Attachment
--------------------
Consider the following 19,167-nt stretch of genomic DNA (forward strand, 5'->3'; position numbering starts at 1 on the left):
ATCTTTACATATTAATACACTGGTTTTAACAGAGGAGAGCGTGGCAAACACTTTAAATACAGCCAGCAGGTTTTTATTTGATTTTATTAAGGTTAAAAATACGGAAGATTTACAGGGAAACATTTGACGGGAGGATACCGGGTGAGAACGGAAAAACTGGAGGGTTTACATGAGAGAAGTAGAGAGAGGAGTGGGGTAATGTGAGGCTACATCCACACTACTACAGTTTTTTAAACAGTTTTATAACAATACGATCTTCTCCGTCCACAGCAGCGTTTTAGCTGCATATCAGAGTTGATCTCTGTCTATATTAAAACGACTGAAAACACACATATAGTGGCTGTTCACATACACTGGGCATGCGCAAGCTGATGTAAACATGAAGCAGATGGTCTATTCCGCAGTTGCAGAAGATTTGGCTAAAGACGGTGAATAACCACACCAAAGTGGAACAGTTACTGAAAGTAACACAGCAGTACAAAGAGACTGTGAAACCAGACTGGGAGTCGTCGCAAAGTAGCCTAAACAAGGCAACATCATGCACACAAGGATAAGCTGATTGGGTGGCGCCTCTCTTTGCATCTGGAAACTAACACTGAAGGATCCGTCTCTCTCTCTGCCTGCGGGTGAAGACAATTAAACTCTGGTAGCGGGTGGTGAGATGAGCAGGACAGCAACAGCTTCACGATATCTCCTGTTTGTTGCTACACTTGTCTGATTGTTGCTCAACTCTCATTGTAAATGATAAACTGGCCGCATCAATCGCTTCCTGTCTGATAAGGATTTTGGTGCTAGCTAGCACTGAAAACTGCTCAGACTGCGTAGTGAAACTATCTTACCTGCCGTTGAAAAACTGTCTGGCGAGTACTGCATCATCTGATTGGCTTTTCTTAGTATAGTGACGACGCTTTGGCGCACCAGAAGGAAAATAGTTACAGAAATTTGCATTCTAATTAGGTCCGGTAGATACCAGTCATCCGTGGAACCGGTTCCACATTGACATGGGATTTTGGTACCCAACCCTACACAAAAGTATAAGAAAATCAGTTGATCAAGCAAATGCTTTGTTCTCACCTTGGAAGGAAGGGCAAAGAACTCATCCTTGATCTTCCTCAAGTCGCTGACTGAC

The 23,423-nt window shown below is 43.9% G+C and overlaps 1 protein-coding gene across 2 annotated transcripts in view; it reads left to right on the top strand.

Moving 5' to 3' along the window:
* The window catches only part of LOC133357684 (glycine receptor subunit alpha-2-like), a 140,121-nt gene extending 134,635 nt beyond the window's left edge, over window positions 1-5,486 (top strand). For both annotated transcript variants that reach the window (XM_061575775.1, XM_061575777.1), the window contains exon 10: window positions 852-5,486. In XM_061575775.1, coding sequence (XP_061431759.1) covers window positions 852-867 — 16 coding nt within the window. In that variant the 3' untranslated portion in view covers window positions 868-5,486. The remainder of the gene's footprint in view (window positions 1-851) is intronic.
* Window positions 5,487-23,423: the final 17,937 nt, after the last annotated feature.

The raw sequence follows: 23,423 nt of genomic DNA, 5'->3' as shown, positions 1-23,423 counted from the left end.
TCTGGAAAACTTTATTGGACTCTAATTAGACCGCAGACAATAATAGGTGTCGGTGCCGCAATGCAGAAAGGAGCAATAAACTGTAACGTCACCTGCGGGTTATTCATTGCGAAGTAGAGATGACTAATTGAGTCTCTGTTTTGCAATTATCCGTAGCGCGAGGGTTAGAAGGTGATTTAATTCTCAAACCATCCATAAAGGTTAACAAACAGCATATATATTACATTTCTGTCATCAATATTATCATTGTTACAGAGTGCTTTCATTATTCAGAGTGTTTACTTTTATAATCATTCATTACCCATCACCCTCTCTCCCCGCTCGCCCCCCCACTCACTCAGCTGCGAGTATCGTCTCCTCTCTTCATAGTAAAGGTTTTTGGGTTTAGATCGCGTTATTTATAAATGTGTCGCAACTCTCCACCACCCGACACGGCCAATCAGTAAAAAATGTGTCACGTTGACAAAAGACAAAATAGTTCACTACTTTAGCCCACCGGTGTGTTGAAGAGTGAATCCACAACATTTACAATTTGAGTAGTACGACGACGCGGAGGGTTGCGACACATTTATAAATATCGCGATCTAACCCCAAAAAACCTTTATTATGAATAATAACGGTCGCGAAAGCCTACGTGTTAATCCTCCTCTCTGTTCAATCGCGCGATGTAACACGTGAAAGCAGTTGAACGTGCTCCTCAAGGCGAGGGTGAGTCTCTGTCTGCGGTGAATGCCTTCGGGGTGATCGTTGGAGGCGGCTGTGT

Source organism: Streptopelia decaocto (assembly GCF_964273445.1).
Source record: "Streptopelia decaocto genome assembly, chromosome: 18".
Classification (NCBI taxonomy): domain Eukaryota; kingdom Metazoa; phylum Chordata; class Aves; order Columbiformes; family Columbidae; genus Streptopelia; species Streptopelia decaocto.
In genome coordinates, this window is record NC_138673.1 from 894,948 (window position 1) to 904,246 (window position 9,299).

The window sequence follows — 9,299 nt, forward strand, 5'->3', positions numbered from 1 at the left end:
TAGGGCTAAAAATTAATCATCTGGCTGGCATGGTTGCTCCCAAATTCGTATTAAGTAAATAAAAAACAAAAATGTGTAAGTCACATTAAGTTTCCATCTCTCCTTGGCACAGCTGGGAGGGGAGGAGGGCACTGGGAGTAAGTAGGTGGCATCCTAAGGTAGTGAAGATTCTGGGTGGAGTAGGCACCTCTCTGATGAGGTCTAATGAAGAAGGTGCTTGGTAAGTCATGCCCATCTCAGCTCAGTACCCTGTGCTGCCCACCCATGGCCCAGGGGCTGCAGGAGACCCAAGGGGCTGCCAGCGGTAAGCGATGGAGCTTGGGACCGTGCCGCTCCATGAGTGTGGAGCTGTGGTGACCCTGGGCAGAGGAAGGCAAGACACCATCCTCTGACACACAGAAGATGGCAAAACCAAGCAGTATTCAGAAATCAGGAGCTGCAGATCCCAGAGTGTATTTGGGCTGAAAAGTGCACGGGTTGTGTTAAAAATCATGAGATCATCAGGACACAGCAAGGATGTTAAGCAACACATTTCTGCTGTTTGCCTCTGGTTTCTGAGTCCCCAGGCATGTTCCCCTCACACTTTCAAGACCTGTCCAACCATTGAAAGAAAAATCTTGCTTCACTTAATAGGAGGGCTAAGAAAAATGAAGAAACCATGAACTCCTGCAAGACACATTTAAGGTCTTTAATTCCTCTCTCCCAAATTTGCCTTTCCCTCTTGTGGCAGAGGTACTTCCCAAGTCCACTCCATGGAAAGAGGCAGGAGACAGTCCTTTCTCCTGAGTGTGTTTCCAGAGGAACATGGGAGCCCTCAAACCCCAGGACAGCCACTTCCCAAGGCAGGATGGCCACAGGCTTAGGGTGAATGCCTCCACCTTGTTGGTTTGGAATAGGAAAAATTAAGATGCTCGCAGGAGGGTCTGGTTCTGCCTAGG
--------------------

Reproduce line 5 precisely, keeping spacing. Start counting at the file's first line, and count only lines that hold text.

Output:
* The window catches only part of LOC133357684 (glycine receptor subunit alpha-2-like), a 140,121-nt gene extending 134,635 nt beyond the window's left edge, over window positions 1-5,486 (top strand). For both annotated transcript variants that reach the window (XM_061575775.1, XM_061575777.1), the window contains exon 10: window positions 852-5,486. In XM_061575775.1, coding sequence (XP_061431759.1) covers window positions 852-867 — 16 coding nt within the window. In that variant the 3' untranslated portion in view covers window positions 868-5,486. The remainder of the gene's footprint in view (window positions 1-851) is intronic.